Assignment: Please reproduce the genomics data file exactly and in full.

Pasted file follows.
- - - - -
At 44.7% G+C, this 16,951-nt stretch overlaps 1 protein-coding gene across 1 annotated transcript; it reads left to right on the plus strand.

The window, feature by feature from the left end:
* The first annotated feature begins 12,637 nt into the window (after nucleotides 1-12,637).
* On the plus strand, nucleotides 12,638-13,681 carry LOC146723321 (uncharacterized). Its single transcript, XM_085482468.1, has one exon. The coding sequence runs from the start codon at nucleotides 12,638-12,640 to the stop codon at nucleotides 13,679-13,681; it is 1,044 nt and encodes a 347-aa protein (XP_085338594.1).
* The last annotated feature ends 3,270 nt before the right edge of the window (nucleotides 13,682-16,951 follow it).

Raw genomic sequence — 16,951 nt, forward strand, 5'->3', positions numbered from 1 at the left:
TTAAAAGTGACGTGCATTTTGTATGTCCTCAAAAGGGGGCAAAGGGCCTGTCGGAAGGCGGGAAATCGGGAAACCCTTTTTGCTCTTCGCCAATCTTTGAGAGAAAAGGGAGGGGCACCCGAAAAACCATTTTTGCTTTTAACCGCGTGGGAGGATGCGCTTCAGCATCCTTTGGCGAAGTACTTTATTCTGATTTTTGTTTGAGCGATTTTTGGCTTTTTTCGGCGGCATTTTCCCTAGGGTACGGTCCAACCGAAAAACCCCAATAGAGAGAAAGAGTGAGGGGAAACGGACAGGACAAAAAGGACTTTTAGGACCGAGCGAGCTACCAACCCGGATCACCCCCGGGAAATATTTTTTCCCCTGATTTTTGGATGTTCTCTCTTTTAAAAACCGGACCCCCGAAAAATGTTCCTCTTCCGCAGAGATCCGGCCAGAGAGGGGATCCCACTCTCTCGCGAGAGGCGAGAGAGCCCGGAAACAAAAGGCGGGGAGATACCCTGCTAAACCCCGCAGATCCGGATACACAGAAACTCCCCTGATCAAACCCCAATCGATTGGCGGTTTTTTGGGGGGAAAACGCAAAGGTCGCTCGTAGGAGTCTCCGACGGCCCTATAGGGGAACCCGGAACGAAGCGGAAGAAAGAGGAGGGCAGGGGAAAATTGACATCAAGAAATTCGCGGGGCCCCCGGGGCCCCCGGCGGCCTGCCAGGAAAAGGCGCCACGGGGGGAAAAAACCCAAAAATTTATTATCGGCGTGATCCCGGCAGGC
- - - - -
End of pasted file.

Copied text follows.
At 44.7% G+C, this 16,951-nt stretch overlaps 1 protein-coding gene across 1 annotated transcript; it reads left to right on the plus strand.

The window, feature by feature from the left end:
* The first annotated feature begins 12,637 nt into the window (after nucleotides 1-12,637).
* On the plus strand, nucleotides 12,638-13,681 carry LOC146723321 (uncharacterized). Its single transcript, XM_085482468.1, has one exon. The coding sequence runs from the start codon at nucleotides 12,638-12,640 to the stop codon at nucleotides 13,679-13,681; it is 1,044 nt and encodes a 347-aa protein (XP_085338594.1).
* The last annotated feature ends 3,270 nt before the right edge of the window (nucleotides 13,682-16,951 follow it).

Raw genomic sequence — 16,951 nt, forward strand, 5'->3', positions numbered from 1 at the left:
TTAAAAGTGACGTGCATTTTGTATGTCCTCAAAAGGGGGCAAAGGGCCTGTCGGAAGGCGGGAAATCGGGAAACCCTTTTTGCTCTTCGCCAATCTTTGAGAGAAAAGGGAGGGGCACCCGAAAAACCATTTTTGCTTTTAACCGCGTGGGAGGATGCGCTTCAGCATCCTTTGGCGAAGTACTTTATTCTGATTTTTGTTTGAGCGATTTTTGGCTTTTTTCGGCGGCATTTTCCCTAGGGTACGGTCCAACCGAAAAACCCCAATAGAGAGAAAGAGTGAGGGGAAACGGACAGGACAAAAAGGACTTTTAGGACCGAGCGAGCTACCAACCCGGATCACCCCCGGGAAATATTTTTTCCCCTGATTTTTGGATGTTCTCTCTTTTAAAAACCGGACCCCCGAAAAATGTTCCTCTTCCGCAGAGATCCGGCCAGAGAGGGGATCCCACTCTCTCGCGAGAGGCGAGAGAGCCCGGAAACAAAAGGCGGGGAGATACCCTGCTAAACCCCGCAGATCCGGATACACAGAAACTCCCCTGATCAAACCCCAATCGATTGGCGGTTTTTTGGGGGGAAAACGCAAAGGTCGCTCGTAGGAGTCTCCGACGGCCCTATAGGGGAACCCGGAACGAAGCGGAAGAAAGAGGAGGGCAGGGGAAAATTGACATCAAGAAATTCGCGGGGCCCCCGGGGCCCCCGGCGGCCTGCCAGGAAAAGGCGCCACGGGGGGAAAAAACCCAAAAATTTATTATCGGCGTGATCCCGGCAGGC